Melissa Katz 4:58
Fantastic. So let’s get right to it, as you know, the diabetes media submitted questions in advance, so they’re on line waiting for those answers. And we’re going to start with Matthew Garza from diatomic. He asked, who introduced the concept of timing range to you.
Nick Jonas 5:14
But like all things with my life with diabetes, I rely on my doctor or everything, wonderful doctor, out of UCLA in Los Angeles and endocrinologist there. And we’ve had a candid conversations. And I think that the thing that really stood out to me was just talking to the benefits. And you know, we talked about in that video, high blood sugars are not ideal and have an effect on day to day life, diabetes, and obviously, lows can be really dangerous, and also have a major effect. The Dexcom clarity app definitely helps me with that, and has allowed me to see in real time throughout the day, my time and range or moments when it’s not. And that’s the thing to remembers, as a type one diabetic, you know, my main advice to newly diagnosed people is just to take a deep breath, and try to understand that there’s going to be days that are unpredictable and harder than the others. And don’t get down on yourself for that there are helpful tools and things that make that a little easier. But it is a journey. And once you can keep a positive attitude, it’ll be alright.
Melissa Katz 6:11
So that would encourage other people with diabetes to have this conversation?
Nick Jonas 6:15
Well, I think there are a lot of ways, I think we hope to kickstart conversation here, obviously, around the importance, time and range and how it makes people’s lives better. And I can speak to that personally, which really has become such an important thing for me to think about that time range and what it really means and not only relying on a one C, which would be your you know, kind of collect reading for two to three months and quarterly reading. This is a really valuable real time tool. And there’s there’s a lot of assets for people that maybe want more information, want to learn more about this and the impact you can have on their lives with their family and friends lives, when in range calm is a good one, obviously, and other social media tools and links that we’ll share with you later. But a lot of good conversation starters out there and thrilled to be able to help in that process.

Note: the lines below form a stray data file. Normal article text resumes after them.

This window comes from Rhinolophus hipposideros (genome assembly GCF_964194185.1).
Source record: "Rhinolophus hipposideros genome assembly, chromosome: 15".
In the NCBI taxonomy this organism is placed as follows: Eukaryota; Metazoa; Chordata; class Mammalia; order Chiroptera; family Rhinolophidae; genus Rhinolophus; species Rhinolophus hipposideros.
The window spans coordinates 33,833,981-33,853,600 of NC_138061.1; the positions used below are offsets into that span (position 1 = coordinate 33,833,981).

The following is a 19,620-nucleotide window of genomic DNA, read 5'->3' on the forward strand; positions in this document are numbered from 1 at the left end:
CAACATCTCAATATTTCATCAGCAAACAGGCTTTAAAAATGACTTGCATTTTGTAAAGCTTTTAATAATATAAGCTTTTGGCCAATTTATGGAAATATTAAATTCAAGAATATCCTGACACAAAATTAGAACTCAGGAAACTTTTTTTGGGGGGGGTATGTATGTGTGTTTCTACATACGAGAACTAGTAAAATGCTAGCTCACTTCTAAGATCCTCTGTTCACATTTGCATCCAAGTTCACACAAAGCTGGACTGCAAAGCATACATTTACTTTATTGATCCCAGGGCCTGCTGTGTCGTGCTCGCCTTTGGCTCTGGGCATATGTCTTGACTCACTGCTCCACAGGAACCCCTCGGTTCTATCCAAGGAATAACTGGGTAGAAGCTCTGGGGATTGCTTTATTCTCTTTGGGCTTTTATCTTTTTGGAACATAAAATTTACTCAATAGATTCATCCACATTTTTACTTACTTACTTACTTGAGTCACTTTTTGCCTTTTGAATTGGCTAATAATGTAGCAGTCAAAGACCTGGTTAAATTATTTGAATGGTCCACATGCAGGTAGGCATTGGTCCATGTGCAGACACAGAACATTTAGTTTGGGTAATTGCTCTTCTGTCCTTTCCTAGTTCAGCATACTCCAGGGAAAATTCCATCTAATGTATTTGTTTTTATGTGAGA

Melissa Katz 7:06
That’s a great way to segue to Jessica apples question. She’s from a sweet life. And she’s asking, we know CGM is a great way to monitor time and range. But what’s the best way to achieve time range in your opinion?
Nick Jonas 7:19
Well, everyone’s journey with diabetes is different. And so I can only speak to mine. For me, it’s a combination of obviously relying on my doctors kind of input and real time changes that we make to, you know, my life with diabetes as a whole one. And part of that is physical activity. Diet is a big aspect or just meal management and kind of understanding what’s serving my body. And a lot of ways because I live such a crazy lifestyle, I think of myself more so as a an athlete in some settings and kind of prioritizing, living a healthy life with my diabetes, but also wanting to perform my best. And so there’s, there’s a combination of things that come into play there. And one of the other aspects is obviously, knowing where my glucose is a real time. And Dexcom definitely helps with that pretty obvious. And you know, I’m, like everyone else in the world person that looks at my phone way too much. And so having that information, right there is really helpful. Again, that’s just my kind of personal, customized journey. And it’s, as I said, a combination of all those things, but for everybody out there, it’s gonna be different and you got to figure out what works for you. But having a bunch of tools in your toolbox is a helpful thing. And so that’s probably a good place to start.